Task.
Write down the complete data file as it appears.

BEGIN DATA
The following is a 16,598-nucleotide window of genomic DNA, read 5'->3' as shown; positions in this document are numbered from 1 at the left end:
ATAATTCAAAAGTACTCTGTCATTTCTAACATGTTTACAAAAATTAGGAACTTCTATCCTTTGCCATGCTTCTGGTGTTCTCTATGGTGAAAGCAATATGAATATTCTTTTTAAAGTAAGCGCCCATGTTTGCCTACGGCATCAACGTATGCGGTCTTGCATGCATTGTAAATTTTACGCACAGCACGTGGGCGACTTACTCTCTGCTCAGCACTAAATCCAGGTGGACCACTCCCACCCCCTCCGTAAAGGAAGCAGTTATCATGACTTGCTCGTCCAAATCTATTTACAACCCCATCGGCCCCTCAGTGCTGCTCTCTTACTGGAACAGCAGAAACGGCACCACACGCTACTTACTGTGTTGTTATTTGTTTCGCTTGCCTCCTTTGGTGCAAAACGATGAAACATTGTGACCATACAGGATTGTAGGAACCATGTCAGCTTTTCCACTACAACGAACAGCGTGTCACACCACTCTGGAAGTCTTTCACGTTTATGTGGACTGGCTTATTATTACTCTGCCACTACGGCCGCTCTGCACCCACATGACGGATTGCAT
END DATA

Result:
The following is a 16,598-nucleotide window of genomic DNA, read 5'->3' as shown; positions in this document are numbered from 1 at the left end:
ATAATTCAAAAGTACTCTGTCATTTCTAACATGTTTACAAAAATTAGGAACTTCTATCCTTTGCCATGCTTCTGGTGTTCTCTATGGTGAAAGCAATATGAATATTCTTTTTAAAGTAAGCGCCCATGTTTGCCTACGGCATCAACGTATGCGGTCTTGCATGCATTGTAAATTTTACGCACAGCACGTGGGCGACTTACTCTCTGCTCAGCACTAAATCCAGGTGGACCACTCCCACCCCCTCCGTAAAGGAAGCAGTTATCATGACTTGCTCGTCCAAATCTATTTACAACCCCATCGGCCCCTCAGTGCTGCTCTCTTACTGGAACAGCAGAAACGGCACCACACGCTACTTACTGTGTTGTTATTTGTTTCGCTTGCCTCCTTTGGTGCAAAACGATGAAACATTGTGACCATACAGGATTGTAGGAACCATGTCAGCTTTTCCACTACAACGAACAGCGTGTCACACCACTCTGGAAGTCTTTCACGTTTATGTGGACTGGCTTATTATTACTCTGCCACTACGGCCGCTCTGCACCCACATGACGGATTGCAT